Wednesday, December 20, 2006
These are the Dark Times...
It's the engineer in me, I guess, but I find myself zeroing in on the rate of change rather than the actual hours of daylight... "by next week we'll be gaining 55 seconds a day...", not "by next week the daylight will last 5 hours and 45 minutes..." Even though I KNOW that the days will start getting longer immediately, the rate of gain will be infinitesimally slow for the next month or so. We really won't notice much improvement until mid-January, when the rate of change begins to become noticeable - up to 3 minutes or so a day. By the spring equinox, we'll be gaining about 6 minutes a day. Then the rate slows down again as we swing into the long summer days.
By the way, wasn't it Arthur C. Clarke who proposed installing giant mirrors in space to reflect more light onto the northland? What happened to that idea? Oh, yeah, the funding got earmarked by Alaska's own Ted Stevens into bridges to nowhere...
Still, for all that, WINTER IS ONLY JUST BEGINNING! We'll be reaching 14 hours of daylight before the snow accumulation has melted away. That's probably the hardest time. We'll be past the equinox, daylight savings time will have come back, and still we'll be looking out our windows at nine-thirty in the evening at the last shadows from the sunset on the dirty snow still sitting on the ground.
April's the time of year when we run across those odd items that have disappeared under the snow over the long winter: Z's left-hand glove that vanished in January; the 5/16" wrench that slipped out of my frozen fingers when I was pulling the battery out of the old Suburban so I could warm it up overnight before plowing the driveway in late December; the red flag marker that indicated where the right edge of the plow was, which fell off and got packed into a berm; the pieces of junk mail that got away when Y slipped and fell on the ice dusted with snow in November; the massive chew bone that the UPS driver gave to Maggie in February (she always takes them out and buries them); the frozen souveniers deposited all winter along the driveway's snow-walls by the neighbor's dog who was too lazy (or arrogant) to head through the deep snow into the woods to do his business (we can only hope that Maggie returns the favor); and while I'm at it - all the moose droppings; the lid from the margarine container that I'd filled with diesel and gasoline to help light the slash piles from last fall's tree clearing; my crowbar that I used to lever the last fallen tree off the moose-path; the dead stalks in our garden reminding us of how lazy we got about weeding by the end of the season; the brown lawn that didn't quite get going last summer. Yes, all these fond memories of winter that come back to haunt us in April.
Still, it's not all bad. Like last year I have my cello to pass the long hours trying to make pleasant music. Although, unlike last year, this year I'm actually getting caught up in the music itself. Looking back on it now, those first few months with the cello sure took a lot of optimism to get through. I noticed today that I was starting to put some expression into my bow on some of my older pieces. This morning's session started off very rewarding, with deep rich tones and relatively error-free fingerings. But then I stopped to take a break - I actually didn't want to but I thought "everyone says I'm supposed to..." After the break, the magic was all but gone. My fingers started getting in the way again... Still, that first 1-1/2 hours are what keeps me going.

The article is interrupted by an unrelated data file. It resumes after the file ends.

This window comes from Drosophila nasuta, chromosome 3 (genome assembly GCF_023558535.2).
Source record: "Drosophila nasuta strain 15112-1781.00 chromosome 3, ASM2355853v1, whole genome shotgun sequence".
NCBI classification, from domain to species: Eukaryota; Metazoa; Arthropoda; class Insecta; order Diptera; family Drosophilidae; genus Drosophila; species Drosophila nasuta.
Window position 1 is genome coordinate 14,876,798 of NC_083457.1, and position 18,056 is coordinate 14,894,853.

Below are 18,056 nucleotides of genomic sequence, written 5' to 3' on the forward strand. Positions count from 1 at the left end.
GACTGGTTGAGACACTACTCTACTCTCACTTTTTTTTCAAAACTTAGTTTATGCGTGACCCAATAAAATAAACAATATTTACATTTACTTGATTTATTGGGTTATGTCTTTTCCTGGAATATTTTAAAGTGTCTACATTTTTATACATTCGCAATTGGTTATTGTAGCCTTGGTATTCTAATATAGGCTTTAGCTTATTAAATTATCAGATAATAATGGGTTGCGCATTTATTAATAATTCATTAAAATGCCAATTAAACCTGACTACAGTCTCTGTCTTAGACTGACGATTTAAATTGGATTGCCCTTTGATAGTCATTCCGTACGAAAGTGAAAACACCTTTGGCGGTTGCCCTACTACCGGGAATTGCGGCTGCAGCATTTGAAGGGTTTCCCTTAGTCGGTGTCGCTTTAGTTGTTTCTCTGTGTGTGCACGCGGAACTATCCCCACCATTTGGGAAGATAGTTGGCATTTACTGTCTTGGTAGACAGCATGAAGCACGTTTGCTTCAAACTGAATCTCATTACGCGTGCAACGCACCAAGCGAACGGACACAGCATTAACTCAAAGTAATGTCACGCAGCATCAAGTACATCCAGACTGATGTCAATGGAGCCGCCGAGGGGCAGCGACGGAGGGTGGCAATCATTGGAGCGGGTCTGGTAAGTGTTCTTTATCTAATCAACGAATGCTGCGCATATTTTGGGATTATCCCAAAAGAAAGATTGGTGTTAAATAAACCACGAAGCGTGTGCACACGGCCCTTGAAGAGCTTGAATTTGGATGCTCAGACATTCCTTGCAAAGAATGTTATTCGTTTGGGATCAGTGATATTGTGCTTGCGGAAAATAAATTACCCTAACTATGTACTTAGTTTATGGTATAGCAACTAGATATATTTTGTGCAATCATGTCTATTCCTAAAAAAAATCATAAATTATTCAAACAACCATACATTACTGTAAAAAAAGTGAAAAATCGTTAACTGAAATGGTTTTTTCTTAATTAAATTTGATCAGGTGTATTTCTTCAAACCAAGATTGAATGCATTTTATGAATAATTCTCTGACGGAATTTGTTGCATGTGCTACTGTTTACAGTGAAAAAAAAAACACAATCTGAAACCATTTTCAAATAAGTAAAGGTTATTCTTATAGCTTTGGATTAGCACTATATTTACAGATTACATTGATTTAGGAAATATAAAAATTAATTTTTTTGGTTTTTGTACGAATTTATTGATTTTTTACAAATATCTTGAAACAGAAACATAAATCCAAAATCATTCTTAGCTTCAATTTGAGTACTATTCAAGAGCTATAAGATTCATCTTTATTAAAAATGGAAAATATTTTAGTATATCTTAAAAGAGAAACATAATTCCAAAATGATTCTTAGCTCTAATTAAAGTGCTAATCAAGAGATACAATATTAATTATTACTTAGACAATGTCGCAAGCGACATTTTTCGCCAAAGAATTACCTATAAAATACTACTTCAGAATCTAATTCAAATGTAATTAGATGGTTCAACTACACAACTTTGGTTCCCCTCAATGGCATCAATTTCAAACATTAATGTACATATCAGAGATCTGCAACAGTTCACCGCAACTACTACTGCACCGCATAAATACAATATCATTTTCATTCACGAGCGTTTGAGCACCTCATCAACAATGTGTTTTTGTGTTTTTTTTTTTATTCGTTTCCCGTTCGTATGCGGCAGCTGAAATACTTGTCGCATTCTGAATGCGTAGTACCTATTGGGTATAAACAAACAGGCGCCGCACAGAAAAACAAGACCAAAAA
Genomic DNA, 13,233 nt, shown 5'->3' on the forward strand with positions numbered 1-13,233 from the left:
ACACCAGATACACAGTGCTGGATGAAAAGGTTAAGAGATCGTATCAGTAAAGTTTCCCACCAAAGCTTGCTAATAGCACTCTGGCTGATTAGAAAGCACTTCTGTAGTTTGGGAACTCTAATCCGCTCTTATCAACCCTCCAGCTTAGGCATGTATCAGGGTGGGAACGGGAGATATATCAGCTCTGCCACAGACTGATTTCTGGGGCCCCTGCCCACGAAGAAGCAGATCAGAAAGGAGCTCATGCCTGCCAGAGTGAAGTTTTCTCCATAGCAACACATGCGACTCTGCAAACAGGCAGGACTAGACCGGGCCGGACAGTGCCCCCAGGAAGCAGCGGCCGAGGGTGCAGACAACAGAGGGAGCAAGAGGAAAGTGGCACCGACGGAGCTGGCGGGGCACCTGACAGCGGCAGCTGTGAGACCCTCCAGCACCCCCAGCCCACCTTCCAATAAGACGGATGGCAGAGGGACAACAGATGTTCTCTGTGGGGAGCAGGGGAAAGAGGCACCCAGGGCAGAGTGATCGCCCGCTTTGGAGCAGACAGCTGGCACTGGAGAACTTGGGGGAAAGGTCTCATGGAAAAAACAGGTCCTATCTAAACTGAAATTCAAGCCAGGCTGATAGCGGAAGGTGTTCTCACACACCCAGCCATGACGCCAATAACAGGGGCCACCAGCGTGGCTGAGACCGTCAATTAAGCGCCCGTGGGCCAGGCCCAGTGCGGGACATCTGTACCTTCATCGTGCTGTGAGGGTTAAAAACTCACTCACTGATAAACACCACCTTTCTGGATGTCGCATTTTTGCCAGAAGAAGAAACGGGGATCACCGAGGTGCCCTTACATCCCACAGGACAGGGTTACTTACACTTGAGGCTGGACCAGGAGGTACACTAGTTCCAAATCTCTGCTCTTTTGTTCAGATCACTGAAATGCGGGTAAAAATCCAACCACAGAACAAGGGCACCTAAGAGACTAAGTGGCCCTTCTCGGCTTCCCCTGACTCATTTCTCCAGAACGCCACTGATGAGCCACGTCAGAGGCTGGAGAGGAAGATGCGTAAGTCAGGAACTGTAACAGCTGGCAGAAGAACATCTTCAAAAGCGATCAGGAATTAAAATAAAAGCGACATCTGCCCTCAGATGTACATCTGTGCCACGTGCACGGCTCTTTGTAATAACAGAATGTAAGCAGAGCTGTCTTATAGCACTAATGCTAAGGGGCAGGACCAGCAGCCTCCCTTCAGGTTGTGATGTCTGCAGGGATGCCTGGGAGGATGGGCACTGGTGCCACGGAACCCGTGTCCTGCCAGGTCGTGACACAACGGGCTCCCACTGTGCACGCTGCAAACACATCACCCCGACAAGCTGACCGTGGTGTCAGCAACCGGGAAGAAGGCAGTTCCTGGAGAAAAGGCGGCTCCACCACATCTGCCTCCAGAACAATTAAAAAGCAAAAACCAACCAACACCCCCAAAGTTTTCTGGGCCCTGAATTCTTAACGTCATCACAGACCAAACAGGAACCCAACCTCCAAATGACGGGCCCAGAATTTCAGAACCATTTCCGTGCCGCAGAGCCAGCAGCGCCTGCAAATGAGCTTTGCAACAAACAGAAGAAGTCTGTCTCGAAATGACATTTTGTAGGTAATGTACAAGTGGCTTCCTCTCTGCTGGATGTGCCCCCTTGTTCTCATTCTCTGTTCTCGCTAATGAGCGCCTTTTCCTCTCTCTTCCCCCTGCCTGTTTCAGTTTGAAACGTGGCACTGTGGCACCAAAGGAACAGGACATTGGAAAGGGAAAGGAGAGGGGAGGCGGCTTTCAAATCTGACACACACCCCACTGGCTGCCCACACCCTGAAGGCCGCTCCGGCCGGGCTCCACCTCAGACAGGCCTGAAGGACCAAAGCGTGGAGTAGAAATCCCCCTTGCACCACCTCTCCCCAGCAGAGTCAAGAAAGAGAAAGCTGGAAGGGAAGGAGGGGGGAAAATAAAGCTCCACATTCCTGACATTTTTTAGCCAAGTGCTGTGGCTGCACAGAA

I've changed my warmups somewhat - focusing on longer bowings, trying to get an even sound out of the full bow in both directions; paying detailed attention to planes, pivot points and angles; mentally and visually following all the muscles that I'm using to make each stroke; and watching the arm opening and closing, and noting wrist and hand "postures". While still "watching" my bow arm I work on my scales and basic extensions and shifts. These first forty-five minutes go fast. Finally, I have to reach over and turn on the metronome to get me to change direction and start working on the pieces themselves.
The other day I played the whole time with my electrocello. It was different. Good. I liked how all my pieces sounded. I didn't really find any difficulties that I don't already experience with my acoustic. I've not used the reverb much. I figure I have a long way to go before the reverb function will actually be an honest embellishment, and not a coverup. Now, I've started thinking about amps. I don't need a stage amp, just a small one for my practice room. I'm a total greenhorn in this area, and I'm open to suggestions...
By the way, check out this novel approach to online radio, called Musicovery - it lets you choose your era and genres and then proposes a "path" for your customized listening pleasure. I tend to hang out on the "dark side" musically where I've found some interesting offerings - (with lots of old Van Morrison). Give it a try.
Aww, cool, you have an electric cello. I'm jealous. (Kidding, kidding) I'd like to give a suggestion, but I know zip minus one about electric cellos. Except that they cost too much and I'm not getting one. Grr.
P.S. You spend 45 minutes on warmup? 45?! Wow...I spend like thirty seconds doing the C major scale and jump right into my pieces...does it help?
I'm way too inexperienced to know if a 45-minute "warmup" really makes a difference, but it does help me loosen up and work out all the kinks in my shoulders, arms, fingers, etc. I try to concentrate on intonation and shifts, as well as work on several scales. I do think it has helped for me to steadily repeat these again and again.
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